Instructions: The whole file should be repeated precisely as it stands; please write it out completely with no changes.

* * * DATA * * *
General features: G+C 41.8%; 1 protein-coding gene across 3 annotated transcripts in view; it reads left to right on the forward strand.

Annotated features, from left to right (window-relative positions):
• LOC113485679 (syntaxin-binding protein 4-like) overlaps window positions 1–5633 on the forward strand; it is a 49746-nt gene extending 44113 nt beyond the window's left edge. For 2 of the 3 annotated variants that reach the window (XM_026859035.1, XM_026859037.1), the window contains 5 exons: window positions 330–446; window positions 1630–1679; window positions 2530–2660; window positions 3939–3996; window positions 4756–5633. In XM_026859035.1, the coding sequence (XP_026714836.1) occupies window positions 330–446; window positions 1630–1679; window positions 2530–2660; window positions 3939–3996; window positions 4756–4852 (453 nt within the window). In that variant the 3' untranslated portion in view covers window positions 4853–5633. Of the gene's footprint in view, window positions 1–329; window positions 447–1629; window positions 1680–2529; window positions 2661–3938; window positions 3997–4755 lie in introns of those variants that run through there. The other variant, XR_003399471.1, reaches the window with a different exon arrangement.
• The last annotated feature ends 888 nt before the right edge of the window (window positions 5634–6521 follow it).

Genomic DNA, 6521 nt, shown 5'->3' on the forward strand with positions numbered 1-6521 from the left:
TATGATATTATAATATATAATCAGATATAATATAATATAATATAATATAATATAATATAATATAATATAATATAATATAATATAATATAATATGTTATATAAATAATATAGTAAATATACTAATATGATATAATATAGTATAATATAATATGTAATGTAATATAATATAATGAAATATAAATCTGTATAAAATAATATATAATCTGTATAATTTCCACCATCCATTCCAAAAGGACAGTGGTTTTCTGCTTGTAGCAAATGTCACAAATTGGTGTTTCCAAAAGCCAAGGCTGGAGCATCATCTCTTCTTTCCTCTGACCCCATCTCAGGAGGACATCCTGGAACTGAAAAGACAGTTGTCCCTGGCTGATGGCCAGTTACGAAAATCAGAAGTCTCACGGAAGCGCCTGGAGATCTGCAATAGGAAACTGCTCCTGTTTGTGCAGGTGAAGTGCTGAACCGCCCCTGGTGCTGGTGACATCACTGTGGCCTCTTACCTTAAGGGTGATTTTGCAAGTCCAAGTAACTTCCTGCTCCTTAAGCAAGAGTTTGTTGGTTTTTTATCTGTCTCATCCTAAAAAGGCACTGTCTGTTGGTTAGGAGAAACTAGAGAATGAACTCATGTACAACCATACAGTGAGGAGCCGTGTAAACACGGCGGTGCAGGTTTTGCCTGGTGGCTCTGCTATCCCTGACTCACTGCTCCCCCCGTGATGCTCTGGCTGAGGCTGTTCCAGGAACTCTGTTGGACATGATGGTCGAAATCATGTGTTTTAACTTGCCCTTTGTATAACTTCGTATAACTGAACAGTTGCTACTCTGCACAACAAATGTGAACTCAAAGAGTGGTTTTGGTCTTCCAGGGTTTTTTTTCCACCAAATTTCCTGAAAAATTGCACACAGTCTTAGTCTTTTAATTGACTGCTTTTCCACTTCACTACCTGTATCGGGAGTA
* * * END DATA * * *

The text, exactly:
General features: G+C 41.8%; 1 protein-coding gene across 3 annotated transcripts in view; it reads left to right on the forward strand.

Annotated features, from left to right (window-relative positions):
• LOC113485679 (syntaxin-binding protein 4-like) overlaps window positions 1–5633 on the forward strand; it is a 49746-nt gene extending 44113 nt beyond the window's left edge. For 2 of the 3 annotated variants that reach the window (XM_026859035.1, XM_026859037.1), the window contains 5 exons: window positions 330–446; window positions 1630–1679; window positions 2530–2660; window positions 3939–3996; window positions 4756–5633. In XM_026859035.1, the coding sequence (XP_026714836.1) occupies window positions 330–446; window positions 1630–1679; window positions 2530–2660; window positions 3939–3996; window positions 4756–4852 (453 nt within the window). In that variant the 3' untranslated portion in view covers window positions 4853–5633. Of the gene's footprint in view, window positions 1–329; window positions 447–1629; window positions 1680–2529; window positions 2661–3938; window positions 3997–4755 lie in introns of those variants that run through there. The other variant, XR_003399471.1, reaches the window with a different exon arrangement.
• The last annotated feature ends 888 nt before the right edge of the window (window positions 5634–6521 follow it).

Genomic DNA, 6521 nt, shown 5'->3' on the forward strand with positions numbered 1-6521 from the left:
TATGATATTATAATATATAATCAGATATAATATAATATAATATAATATAATATAATATAATATAATATAATATAATATAATATAATATAATATGTTATATAAATAATATAGTAAATATACTAATATGATATAATATAGTATAATATAATATGTAATGTAATATAATATAATGAAATATAAATCTGTATAAAATAATATATAATCTGTATAATTTCCACCATCCATTCCAAAAGGACAGTGGTTTTCTGCTTGTAGCAAATGTCACAAATTGGTGTTTCCAAAAGCCAAGGCTGGAGCATCATCTCTTCTTTCCTCTGACCCCATCTCAGGAGGACATCCTGGAACTGAAAAGACAGTTGTCCCTGGCTGATGGCCAGTTACGAAAATCAGAAGTCTCACGGAAGCGCCTGGAGATCTGCAATAGGAAACTGCTCCTGTTTGTGCAGGTGAAGTGCTGAACCGCCCCTGGTGCTGGTGACATCACTGTGGCCTCTTACCTTAAGGGTGATTTTGCAAGTCCAAGTAACTTCCTGCTCCTTAAGCAAGAGTTTGTTGGTTTTTTATCTGTCTCATCCTAAAAAGGCACTGTCTGTTGGTTAGGAGAAACTAGAGAATGAACTCATGTACAACCATACAGTGAGGAGCCGTGTAAACACGGCGGTGCAGGTTTTGCCTGGTGGCTCTGCTATCCCTGACTCACTGCTCCCCCCGTGATGCTCTGGCTGAGGCTGTTCCAGGAACTCTGTTGGACATGATGGTCGAAATCATGTGTTTTAACTTGCCCTTTGTATAACTTCGTATAACTGAACAGTTGCTACTCTGCACAACAAATGTGAACTCAAAGAGTGGTTTTGGTCTTCCAGGGTTTTTTTTCCACCAAATTTCCTGAAAAATTGCACACAGTCTTAGTCTTTTAATTGACTGCTTTTCCACTTCACTACCTGTATCGGGAGTA